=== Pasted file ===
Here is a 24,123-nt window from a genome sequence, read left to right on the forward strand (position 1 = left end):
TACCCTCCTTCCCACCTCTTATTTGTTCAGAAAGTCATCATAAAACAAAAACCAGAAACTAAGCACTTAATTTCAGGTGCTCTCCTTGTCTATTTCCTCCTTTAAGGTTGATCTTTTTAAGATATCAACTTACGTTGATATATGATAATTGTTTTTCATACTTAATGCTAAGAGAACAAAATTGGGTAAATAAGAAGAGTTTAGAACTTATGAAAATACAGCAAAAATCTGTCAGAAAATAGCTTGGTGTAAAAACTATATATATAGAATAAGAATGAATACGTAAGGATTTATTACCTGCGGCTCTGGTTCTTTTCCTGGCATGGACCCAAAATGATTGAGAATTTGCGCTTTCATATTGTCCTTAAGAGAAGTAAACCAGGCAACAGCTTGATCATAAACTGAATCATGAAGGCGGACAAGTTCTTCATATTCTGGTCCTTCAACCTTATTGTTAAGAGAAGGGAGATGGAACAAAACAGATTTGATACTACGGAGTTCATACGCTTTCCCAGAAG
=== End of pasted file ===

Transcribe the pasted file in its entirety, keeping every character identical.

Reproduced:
Here is a 24,123-nt window from a genome sequence, read left to right on the forward strand (position 1 = left end):
TACCCTCCTTCCCACCTCTTATTTGTTCAGAAAGTCATCATAAAACAAAAACCAGAAACTAAGCACTTAATTTCAGGTGCTCTCCTTGTCTATTTCCTCCTTTAAGGTTGATCTTTTTAAGATATCAACTTACGTTGATATATGATAATTGTTTTTCATACTTAATGCTAAGAGAACAAAATTGGGTAAATAAGAAGAGTTTAGAACTTATGAAAATACAGCAAAAATCTGTCAGAAAATAGCTTGGTGTAAAAACTATATATATAGAATAAGAATGAATACGTAAGGATTTATTACCTGCGGCTCTGGTTCTTTTCCTGGCATGGACCCAAAATGATTGAGAATTTGCGCTTTCATATTGTCCTTAAGAGAAGTAAACCAGGCAACAGCTTGATCATAAACTGAATCATGAAGGCGGACAAGTTCTTCATATTCTGGTCCTTCAACCTTATTGTTAAGAGAAGGGAGATGGAACAAAACAGATTTGATACTACGGAGTTCATACGCTTTCCCAGAAG